Kioke: Materials Used for Kioke
Kiokes are made solely from Japanese cedar and bamboo. It is not only the skill of the barrel craftsmen, but also the high-quality cedar and bamboo that make it an excellent brewing vessel that is taller than a human being, does not leak even when filled with liquids with high osmotic pressure, can be used for over 100 years if made well, and is easy to repair and recycle. So how are the materials selected? Let me take you on a tour of the esoteric world of wood.
Selecting cedar wood is like a treasure hunt
The parts used for the sides and bottom of the container are made of cedar. The cedar staves are connected to each other by “bamboo nails” made of shaved bamboo. Cedar is used because it is a wood with little harsh taste or woody smell and is easy to process. Cedar is planted in many parts of Japan, but Yoshino cedar, grown in central and southern Nara Prefecture is most suited for use in wooden vats. Because they are densely planted, Yoshino cedar has dense annual rings and produces wood with few knots.
If sake is brewed in wood with knots or splits along growth rings, bacteria such as lactic acid “hiochi” bacteria that cause spoilage of sake can grow in the gaps and degrade its flavor, so knotless, tight-grained wood is necessary. Of these types of wood, the sides of sake barrels are made of “kozuki (parts that contain both sapwood and heartwood),” which have a “white zone” that is a woody layer that prevents the dissipation of alcohol and other substances. To convert timber as shown in the figure, only four pieces of this precious wood can be obtained from any one log, no matter how thick it is. The bottom heads use the heartwood close to the core.
The outside is white across the “white zone” and the inside is red. Inner heartwood is considered better for preserving sake because it is paler with less resin, so it is used with the heartwood facing the inside, and the bottom head is made of heartwood as well.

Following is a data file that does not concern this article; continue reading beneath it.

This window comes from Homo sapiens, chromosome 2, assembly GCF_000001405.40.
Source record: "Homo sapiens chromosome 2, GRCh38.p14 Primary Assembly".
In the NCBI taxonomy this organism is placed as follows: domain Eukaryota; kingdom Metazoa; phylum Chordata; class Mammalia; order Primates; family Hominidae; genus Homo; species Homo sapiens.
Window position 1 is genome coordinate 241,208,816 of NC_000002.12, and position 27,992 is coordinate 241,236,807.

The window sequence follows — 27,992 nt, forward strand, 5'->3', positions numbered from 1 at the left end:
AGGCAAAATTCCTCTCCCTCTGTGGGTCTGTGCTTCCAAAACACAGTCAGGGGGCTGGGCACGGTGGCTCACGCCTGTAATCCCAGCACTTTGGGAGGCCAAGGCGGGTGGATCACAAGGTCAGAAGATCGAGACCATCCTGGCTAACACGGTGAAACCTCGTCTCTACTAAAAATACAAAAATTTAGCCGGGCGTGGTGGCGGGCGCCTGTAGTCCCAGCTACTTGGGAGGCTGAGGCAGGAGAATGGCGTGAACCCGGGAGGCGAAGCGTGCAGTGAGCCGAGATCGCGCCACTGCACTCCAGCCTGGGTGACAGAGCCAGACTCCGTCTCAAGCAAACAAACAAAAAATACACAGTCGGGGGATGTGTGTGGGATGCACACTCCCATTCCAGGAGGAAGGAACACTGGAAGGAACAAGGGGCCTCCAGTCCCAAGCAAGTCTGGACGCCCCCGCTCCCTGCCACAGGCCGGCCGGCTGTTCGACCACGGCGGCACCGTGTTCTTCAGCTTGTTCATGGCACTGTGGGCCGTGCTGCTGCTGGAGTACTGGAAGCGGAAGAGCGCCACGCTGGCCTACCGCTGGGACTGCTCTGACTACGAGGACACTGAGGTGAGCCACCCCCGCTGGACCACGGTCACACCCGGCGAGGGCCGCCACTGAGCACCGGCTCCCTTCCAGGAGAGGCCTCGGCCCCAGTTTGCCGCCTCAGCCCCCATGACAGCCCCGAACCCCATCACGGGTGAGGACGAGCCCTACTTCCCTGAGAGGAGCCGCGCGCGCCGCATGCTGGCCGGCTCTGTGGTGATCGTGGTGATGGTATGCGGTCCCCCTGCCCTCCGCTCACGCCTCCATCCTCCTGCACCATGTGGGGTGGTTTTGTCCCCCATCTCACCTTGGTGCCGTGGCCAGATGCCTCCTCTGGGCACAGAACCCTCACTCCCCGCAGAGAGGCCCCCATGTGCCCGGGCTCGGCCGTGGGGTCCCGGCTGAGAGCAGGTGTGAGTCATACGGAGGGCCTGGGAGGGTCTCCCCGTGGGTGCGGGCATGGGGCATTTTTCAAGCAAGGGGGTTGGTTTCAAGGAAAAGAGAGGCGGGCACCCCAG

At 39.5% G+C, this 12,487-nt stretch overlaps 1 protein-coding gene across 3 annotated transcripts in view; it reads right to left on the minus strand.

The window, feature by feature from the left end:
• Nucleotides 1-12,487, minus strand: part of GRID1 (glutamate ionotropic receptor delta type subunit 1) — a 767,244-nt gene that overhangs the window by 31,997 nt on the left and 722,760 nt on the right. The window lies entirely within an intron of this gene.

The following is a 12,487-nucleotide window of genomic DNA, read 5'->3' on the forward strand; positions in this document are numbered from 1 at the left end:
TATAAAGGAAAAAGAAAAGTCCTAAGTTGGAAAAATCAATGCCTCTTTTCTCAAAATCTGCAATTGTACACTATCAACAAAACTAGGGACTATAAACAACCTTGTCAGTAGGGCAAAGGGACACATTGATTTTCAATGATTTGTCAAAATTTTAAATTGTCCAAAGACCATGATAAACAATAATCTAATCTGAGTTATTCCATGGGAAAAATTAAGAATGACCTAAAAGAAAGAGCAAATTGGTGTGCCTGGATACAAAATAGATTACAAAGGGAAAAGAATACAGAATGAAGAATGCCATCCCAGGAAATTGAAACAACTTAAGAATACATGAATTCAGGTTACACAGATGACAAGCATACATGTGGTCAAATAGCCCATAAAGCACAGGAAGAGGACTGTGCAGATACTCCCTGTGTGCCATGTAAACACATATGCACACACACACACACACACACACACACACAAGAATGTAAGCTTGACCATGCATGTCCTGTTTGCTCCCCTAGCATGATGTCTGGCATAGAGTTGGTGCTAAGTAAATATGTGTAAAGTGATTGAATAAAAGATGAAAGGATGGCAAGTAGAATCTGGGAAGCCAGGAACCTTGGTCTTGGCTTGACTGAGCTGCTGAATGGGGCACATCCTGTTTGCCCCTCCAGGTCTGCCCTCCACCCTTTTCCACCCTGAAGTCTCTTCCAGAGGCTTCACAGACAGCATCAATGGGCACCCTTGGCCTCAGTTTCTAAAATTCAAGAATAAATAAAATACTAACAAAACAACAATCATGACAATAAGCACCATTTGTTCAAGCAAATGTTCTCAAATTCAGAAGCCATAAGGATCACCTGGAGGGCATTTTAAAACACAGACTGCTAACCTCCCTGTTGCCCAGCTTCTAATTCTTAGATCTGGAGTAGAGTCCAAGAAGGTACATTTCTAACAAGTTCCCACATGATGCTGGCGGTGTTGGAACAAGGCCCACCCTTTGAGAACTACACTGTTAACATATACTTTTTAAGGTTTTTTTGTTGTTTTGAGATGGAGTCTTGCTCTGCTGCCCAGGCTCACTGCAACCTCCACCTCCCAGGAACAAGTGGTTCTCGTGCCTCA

The closer to the core, the more knots there are, so very few pieces of wood can be used for the bottom heads. In addition, during the long period of 100 years or so that the tree grows, “water cracks” form where some of the fibers of the tree shaken by storms split, and small “dead knots” also form where dead branches grow up and die off. Some trees are affected by lightning strikes, although not apparent, which may have shattered parts of the middle section. Finding the right wood is a treasure hunt in itself, as one looks for weaknesses that lie deep beneath the bark.
The best material for hoops is long and straight madake bamboo (Phyllostachys bambusoides)
Not just any bamboo will do. Madake bamboo must be used. It is suitable for weaving hoops because of its low knots and long internodes, as well as its elasticity. In addition to the need to be straight, the madake bamboo must be at least 13 meters long to weave a hoop for a 20-koku (= 953 gal = 3607 L) barrel, and 18 to weave a hoop for a 30-koku (=1430 gal = 5212 L) barrel.
On the other hand, bamboo forests must be meticulously cared for or the bamboo will not grow to be long and straight. In the past, the labor was divided between craftsmen who grew the bamboo and craftsmen who split and shaved it, but with the decrease in demand for vats, the bamboo craftsmen have disappeared, and now the vat craftsmen do everything from finding the suitable bamboo to making the vats. Consequently, the maintenance of bamboo is out of our reach and the current situation is that there are very few straight and long madake bamboo available that is optimal for kioke.
While it seems impossible, miraculously the best bamboo is found and cut from a bamboo grove during the cooler months of the year when insects are less likely to penetrate it. It is immediately split and shaved to preserve it, and then woven into a hoop when the vat is assembled. The bamboo is not only used for weaving, but is also processed into the “core” that goes inside the hoop and the bamboo nails that connect the staves to each other.